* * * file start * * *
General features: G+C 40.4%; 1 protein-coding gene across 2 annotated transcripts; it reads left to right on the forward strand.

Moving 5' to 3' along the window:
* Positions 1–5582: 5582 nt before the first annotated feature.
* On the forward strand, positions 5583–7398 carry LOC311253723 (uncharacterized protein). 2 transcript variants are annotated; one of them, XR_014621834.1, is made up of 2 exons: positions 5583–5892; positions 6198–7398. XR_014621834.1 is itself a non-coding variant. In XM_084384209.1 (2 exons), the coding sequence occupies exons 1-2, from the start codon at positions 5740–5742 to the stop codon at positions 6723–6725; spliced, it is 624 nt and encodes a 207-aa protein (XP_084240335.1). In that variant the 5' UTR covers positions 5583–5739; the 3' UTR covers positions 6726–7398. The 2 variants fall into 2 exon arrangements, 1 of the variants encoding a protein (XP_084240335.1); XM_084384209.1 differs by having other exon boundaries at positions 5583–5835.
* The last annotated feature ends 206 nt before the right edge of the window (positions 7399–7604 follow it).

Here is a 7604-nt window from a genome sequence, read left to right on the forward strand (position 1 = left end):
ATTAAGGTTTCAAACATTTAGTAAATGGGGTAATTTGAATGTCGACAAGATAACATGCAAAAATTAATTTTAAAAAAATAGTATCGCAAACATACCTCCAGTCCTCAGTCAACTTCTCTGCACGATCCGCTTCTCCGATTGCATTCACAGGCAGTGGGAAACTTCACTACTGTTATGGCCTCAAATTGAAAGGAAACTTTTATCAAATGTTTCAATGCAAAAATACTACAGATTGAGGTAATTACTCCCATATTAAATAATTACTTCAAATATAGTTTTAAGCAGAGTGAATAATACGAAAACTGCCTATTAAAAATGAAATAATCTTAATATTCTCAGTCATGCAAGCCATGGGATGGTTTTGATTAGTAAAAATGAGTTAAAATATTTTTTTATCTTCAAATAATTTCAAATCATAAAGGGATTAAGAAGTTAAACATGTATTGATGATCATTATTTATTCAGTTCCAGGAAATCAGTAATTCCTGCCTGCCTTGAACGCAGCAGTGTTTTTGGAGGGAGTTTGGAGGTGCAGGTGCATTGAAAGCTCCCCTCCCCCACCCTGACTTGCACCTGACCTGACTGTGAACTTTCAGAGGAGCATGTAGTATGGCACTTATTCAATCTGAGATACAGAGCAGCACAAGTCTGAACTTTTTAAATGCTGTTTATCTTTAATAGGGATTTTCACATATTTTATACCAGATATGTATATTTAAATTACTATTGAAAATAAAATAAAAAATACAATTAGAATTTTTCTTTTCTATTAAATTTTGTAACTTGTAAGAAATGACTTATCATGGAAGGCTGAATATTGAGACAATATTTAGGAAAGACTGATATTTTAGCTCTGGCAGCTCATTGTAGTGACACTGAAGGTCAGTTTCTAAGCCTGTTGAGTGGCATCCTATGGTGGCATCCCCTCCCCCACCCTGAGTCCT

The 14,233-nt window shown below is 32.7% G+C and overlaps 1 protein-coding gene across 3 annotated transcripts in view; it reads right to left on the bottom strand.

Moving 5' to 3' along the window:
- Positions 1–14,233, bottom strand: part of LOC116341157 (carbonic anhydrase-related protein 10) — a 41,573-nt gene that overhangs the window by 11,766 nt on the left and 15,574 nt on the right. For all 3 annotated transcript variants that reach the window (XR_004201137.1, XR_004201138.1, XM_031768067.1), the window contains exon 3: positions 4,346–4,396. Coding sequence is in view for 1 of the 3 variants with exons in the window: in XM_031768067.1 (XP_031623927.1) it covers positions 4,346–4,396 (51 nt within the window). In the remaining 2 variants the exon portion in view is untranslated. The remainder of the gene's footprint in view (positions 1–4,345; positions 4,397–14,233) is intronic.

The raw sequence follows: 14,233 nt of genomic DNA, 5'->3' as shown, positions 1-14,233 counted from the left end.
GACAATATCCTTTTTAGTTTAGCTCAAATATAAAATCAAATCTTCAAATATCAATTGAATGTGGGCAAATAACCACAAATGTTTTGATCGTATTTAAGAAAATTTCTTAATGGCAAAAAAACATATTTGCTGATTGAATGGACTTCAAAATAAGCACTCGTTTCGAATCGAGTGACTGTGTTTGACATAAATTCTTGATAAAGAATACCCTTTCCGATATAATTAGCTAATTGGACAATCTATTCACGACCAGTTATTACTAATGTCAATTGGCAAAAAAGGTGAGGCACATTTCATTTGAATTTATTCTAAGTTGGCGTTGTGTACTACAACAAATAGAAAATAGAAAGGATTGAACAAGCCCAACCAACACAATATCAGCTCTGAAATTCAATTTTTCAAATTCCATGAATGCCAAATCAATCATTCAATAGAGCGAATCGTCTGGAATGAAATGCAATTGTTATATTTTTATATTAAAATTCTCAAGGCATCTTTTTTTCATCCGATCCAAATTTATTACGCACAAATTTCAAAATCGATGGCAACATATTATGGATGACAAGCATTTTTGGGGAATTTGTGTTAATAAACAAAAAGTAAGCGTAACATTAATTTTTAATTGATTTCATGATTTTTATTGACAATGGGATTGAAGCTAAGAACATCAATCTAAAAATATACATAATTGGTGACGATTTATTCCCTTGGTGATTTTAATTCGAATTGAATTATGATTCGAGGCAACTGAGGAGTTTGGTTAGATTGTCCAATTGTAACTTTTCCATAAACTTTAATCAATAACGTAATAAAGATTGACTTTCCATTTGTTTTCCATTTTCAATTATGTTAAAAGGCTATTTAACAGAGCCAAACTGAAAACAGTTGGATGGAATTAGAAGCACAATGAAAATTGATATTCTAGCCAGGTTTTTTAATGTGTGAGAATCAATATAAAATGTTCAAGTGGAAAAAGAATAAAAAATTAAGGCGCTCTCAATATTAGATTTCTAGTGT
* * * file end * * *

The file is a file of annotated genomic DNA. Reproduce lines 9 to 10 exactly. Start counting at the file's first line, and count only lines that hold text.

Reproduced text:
Moving 5' to 3' along the window:
- Positions 1–14,233, bottom strand: part of LOC116341157 (carbonic anhydrase-related protein 10) — a 41,573-nt gene that overhangs the window by 11,766 nt on the left and 15,574 nt on the right. For all 3 annotated transcript variants that reach the window (XR_004201137.1, XR_004201138.1, XM_031768067.1), the window contains exon 3: positions 4,346–4,396. Coding sequence is in view for 1 of the 3 variants with exons in the window: in XM_031768067.1 (XP_031623927.1) it covers positions 4,346–4,396 (51 nt within the window). In the remaining 2 variants the exon portion in view is untranslated. The remainder of the gene's footprint in view (positions 1–4,345; positions 4,397–14,233) is intronic.